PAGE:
What is a Bunionectomy?

Bunion removal, also called a bunionectomy, is a procedure in which the doctor removes a swelling or thickening on your big toe joint called a bunion. The doctor may also straighten your toe if necessary.

Effects of Bunionectomy

Surgery is recommended to correct the deformity, reconstruct the bones and joint, and restore normal, pain-free function. Through bunionectomy, walking will be more comfortable, your shoes may fit better, and your toe won’t hurt.

Candidates for Bunionectomy

Patients who have difficulty walking due to bunions are advised to undergo this procedure.

Your Consultation

Your Board Certified Surgeon will check for past illnesses and may have special tests to make sure that you are well prepared and that you can have the operation as safely as possible. Many hospitals now run special pre-admission clinics that you can visit a few weeks or so before the operation.

The Bunionectomy Procedure

A general anaesthetic will put you to sleep for the whole operation. Your toe will be straightened by breaking the bone and moving your toe into a new position. This is called an osteotomy. A cut is made over the top of your abnormal joint. The bony lump on the side of the joint is then removed. A bone in your foot is cut and your toe moved into a better position. The bones may, or may not, be held with a screw or special staple until they heal together. The skin wound is then closed up with stitches. A plaster cast is put on your foot to hold your big toe in its new position. You will be in hospital either just for the day of the operation or for one more day.


Most people recover completely from the surgery. A plaster is usually cast on the treated foot which may be painful for a while after the surgery. You can be given injections or tablets to help make the pain tolerable. Patients are advised to keep the foot propped up and protected from pressure, weight, and injury while it heals. Complete recovery may require 3 to 5 weeks.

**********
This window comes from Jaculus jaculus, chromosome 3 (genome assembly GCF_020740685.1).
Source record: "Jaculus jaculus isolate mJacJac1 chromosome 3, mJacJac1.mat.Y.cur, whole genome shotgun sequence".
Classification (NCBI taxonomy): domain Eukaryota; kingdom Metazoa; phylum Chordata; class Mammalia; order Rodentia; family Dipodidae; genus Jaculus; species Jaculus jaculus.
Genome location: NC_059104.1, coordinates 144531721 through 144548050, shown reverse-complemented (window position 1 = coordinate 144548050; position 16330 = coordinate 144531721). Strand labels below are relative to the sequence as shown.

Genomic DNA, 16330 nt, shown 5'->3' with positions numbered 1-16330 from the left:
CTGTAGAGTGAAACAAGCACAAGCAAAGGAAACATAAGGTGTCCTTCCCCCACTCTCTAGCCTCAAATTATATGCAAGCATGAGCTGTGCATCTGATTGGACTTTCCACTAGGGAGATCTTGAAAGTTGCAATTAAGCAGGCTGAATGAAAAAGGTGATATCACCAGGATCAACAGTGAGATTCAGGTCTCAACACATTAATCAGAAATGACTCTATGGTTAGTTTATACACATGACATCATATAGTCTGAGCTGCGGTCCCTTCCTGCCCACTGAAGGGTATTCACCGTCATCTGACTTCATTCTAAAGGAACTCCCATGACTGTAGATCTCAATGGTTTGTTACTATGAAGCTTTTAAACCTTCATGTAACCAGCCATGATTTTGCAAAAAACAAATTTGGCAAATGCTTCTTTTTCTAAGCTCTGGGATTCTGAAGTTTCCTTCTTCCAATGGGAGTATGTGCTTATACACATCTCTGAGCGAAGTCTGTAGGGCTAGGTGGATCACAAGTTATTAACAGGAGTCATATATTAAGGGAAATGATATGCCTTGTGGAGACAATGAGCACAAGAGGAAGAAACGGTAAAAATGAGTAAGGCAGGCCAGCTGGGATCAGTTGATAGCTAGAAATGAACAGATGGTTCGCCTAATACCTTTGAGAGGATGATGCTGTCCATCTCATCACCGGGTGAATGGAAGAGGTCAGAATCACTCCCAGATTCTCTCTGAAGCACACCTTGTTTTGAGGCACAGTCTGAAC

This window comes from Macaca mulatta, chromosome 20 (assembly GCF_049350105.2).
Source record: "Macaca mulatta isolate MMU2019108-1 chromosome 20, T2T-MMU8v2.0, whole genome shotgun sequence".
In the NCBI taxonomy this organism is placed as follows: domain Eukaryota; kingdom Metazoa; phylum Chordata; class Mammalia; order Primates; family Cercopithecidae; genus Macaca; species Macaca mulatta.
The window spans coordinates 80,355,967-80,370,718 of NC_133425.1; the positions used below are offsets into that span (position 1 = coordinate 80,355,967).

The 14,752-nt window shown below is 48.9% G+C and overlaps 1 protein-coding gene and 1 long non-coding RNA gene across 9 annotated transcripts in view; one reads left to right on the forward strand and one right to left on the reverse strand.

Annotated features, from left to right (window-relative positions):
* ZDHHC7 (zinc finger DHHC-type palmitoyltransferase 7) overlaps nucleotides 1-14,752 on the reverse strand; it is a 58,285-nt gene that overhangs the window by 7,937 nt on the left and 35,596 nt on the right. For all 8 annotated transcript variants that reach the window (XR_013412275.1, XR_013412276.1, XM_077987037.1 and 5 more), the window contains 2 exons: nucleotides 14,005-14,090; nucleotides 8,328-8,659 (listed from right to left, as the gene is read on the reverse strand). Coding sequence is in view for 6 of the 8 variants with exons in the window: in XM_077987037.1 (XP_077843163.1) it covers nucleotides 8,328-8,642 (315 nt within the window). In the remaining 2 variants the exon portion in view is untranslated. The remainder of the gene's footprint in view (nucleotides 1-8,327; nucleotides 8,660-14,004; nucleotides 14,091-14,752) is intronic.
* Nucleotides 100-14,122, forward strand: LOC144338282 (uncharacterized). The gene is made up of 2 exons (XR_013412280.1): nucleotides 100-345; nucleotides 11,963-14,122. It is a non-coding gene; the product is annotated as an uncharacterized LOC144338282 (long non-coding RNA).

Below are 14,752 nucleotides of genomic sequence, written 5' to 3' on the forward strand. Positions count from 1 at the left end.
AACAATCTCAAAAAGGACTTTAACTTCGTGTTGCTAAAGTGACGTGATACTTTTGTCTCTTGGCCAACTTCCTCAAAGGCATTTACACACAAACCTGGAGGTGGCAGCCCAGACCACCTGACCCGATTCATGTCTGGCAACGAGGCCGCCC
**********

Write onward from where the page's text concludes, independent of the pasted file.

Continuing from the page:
While it is rare that you can develop an infection in the area of the operation, should an infection occur, this can be settled by taking antibiotics for a few days. Also rarely, a nerve or a blood vessel can be damaged during the operation and you might need another operation to fix the problem. The bones may not join together firmly. If this occurs, a further operation may be necessary.

Other risks for bunion surgery include the following:

  • Numbness over the big toe
  • Wound breakdown
  • Recurrence of deformity


What is a bunion?

There are a number of non-surgical treatment methods like therapy, medicine, splinting, casting, gentle stretching and observation.

What happens during a bunionectomy?

Surgical removal of a bunion is usually done while the patient is under general anesthesia (asleep and pain-free) and rarely requires a hospital stay. An incision is made along the bones of the big toe into the foot. The deformed joint and bones are repaired, and the bones are stabilized with a pin and/or cast.

Are there alternatives to bunionectomy?

Most people try pads from the chemists or the chiropodists before seeing an orthopaedic surgeon. If the pads have not helped, and your toe is painful, probably the best plan is to straighten your toe. You should not have the operation just to make your feet look better.

What happens after the procedure?

You may go home the same day or you may stay in the hospital for a day, depending on your condition. You will limit your walking for 2 or more weeks. You will probably wear a brace, special shoe, or cast to help support the toe and foot. Your toe may be painful for a few months.

What is the purpose of a bunionectomy?

A bunionectomy is performed when conservative means of addressing the problem, including properly fitting, wide-toed shoes, a padded cushion against the joint, orthotics, and anti-inflammatory medication, are unsuccessful. As the big toe moves sideways, it can push the second toe sideways as well. This can result in extreme deformity of the foot, and the patient may complain not only of significant pain, but of an inability to find shoes that fit.

What causes bunions?

Bunions become more common later in life. One reason is that with age the foot spreads and proper alignment is not maintained. In addition, the constant friction of poorly fitting shoes against the big toe joint creates a greater problem over time. Ignoring the problem in its early stages leads to a shifting gait that further aggravates the situation.